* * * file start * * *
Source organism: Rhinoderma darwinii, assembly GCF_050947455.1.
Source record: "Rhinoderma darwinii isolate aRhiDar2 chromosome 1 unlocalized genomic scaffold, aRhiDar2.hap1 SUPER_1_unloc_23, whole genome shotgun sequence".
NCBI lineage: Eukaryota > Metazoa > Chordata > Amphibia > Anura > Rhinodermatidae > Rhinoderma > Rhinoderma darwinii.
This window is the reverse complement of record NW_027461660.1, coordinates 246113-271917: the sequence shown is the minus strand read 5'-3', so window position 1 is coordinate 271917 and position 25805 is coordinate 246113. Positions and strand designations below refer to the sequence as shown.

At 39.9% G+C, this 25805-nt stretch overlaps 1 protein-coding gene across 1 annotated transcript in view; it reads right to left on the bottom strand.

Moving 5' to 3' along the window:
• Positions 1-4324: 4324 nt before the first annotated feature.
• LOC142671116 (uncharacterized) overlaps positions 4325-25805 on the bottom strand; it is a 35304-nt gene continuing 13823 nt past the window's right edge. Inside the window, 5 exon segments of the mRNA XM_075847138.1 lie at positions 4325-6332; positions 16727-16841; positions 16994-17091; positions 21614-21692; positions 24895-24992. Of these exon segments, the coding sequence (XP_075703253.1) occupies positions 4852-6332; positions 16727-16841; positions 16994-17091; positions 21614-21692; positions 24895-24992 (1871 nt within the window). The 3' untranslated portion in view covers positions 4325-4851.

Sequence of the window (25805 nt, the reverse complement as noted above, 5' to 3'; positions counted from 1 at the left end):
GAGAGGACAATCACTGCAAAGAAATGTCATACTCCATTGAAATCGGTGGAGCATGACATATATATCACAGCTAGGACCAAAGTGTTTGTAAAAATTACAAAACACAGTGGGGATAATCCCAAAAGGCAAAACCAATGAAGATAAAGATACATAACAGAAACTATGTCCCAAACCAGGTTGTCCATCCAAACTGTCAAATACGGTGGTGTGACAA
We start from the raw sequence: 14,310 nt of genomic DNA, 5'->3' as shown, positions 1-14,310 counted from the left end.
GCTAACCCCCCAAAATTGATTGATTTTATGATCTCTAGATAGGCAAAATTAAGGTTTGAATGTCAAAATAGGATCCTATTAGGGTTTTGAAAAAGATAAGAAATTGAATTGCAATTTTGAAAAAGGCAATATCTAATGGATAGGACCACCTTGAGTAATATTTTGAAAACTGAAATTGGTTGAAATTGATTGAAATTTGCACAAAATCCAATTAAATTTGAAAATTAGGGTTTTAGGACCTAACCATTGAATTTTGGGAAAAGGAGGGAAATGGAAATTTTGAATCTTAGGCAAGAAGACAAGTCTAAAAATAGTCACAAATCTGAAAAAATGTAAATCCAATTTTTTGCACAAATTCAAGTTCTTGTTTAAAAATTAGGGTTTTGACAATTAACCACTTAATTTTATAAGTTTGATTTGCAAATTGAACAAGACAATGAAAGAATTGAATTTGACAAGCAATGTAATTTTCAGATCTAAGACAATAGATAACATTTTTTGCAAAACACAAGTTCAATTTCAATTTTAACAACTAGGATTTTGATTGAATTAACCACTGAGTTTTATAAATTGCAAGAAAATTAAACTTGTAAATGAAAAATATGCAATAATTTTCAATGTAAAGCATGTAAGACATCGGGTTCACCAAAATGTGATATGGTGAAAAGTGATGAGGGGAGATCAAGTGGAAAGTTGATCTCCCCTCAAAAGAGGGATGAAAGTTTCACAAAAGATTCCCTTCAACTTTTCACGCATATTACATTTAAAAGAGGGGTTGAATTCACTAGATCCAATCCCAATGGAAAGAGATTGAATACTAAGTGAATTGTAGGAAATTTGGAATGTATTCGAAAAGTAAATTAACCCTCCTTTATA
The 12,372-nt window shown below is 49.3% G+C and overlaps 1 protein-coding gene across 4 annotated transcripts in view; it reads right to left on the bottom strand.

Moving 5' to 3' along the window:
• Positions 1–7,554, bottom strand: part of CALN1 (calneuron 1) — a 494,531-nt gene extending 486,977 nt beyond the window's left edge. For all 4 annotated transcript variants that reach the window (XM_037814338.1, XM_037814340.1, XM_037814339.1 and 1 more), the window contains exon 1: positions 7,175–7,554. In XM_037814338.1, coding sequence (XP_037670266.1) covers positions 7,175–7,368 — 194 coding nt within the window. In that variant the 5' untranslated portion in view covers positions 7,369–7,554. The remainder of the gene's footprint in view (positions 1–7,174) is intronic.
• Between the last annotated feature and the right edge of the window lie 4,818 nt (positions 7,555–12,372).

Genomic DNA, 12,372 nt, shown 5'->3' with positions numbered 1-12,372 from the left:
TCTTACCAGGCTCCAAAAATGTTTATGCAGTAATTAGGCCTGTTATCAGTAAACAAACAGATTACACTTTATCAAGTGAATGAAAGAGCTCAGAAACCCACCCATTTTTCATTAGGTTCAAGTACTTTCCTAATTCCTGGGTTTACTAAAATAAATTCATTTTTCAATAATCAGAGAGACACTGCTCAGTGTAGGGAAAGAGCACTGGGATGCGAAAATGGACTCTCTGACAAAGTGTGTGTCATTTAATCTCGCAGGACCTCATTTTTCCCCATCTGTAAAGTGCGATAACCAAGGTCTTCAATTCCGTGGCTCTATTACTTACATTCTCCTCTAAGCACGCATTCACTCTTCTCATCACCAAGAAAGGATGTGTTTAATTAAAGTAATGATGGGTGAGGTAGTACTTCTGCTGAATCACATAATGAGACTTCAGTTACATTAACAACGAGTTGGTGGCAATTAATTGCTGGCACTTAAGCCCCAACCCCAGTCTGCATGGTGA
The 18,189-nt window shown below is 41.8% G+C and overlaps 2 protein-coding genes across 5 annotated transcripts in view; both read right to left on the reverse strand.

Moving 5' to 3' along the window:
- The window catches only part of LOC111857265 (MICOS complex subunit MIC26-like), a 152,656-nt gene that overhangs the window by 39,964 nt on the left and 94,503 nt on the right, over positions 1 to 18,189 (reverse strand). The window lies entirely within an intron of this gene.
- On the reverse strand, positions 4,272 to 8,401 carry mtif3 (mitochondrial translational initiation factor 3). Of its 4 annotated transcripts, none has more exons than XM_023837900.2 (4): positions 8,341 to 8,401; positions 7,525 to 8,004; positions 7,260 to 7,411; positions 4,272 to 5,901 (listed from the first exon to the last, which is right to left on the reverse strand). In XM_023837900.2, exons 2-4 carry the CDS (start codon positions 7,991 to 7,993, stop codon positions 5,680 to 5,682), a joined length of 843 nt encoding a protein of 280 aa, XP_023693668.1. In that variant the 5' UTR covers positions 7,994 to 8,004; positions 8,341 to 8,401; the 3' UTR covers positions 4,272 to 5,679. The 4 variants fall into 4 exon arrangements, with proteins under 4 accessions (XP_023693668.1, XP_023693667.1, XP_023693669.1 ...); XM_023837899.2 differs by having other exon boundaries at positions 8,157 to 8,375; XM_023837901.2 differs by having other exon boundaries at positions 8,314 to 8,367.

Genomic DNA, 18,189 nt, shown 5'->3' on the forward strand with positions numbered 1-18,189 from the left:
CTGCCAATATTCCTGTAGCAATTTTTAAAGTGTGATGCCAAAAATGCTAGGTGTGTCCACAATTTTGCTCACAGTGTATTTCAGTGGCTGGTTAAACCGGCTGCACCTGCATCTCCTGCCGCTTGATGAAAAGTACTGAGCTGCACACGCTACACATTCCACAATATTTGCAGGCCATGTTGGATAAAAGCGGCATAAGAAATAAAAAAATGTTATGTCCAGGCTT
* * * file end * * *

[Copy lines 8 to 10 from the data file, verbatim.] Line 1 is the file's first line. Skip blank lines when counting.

• LOC142671116 (uncharacterized) overlaps positions 4325-25805 on the bottom strand; it is a 35304-nt gene continuing 13823 nt past the window's right edge. Inside the window, 5 exon segments of the mRNA XM_075847138.1 lie at positions 4325-6332; positions 16727-16841; positions 16994-17091; positions 21614-21692; positions 24895-24992. Of these exon segments, the coding sequence (XP_075703253.1) occupies positions 4852-6332; positions 16727-16841; positions 16994-17091; positions 21614-21692; positions 24895-24992 (1871 nt within the window). The 3' untranslated portion in view covers positions 4325-4851.

Sequence of the window (25805 nt, the reverse complement as noted above, 5' to 3'; positions counted from 1 at the left end):
GAGAGGACAATCACTGCAAAGAAATGTCATACTCCATTGAAATCGGTGGAGCATGACATATATATCACAGCTAGGACCAAAGTGTTTGTAAAAATTACAAAACACAGTGGGGATAATCCCAAAAGGCAAAACCAATGAAGATAAAGATACATAACAGAAACTATGTCCCAAACCAGGTTGTCCATCCAAACTGTCAAATACGGTGGTGTGACAA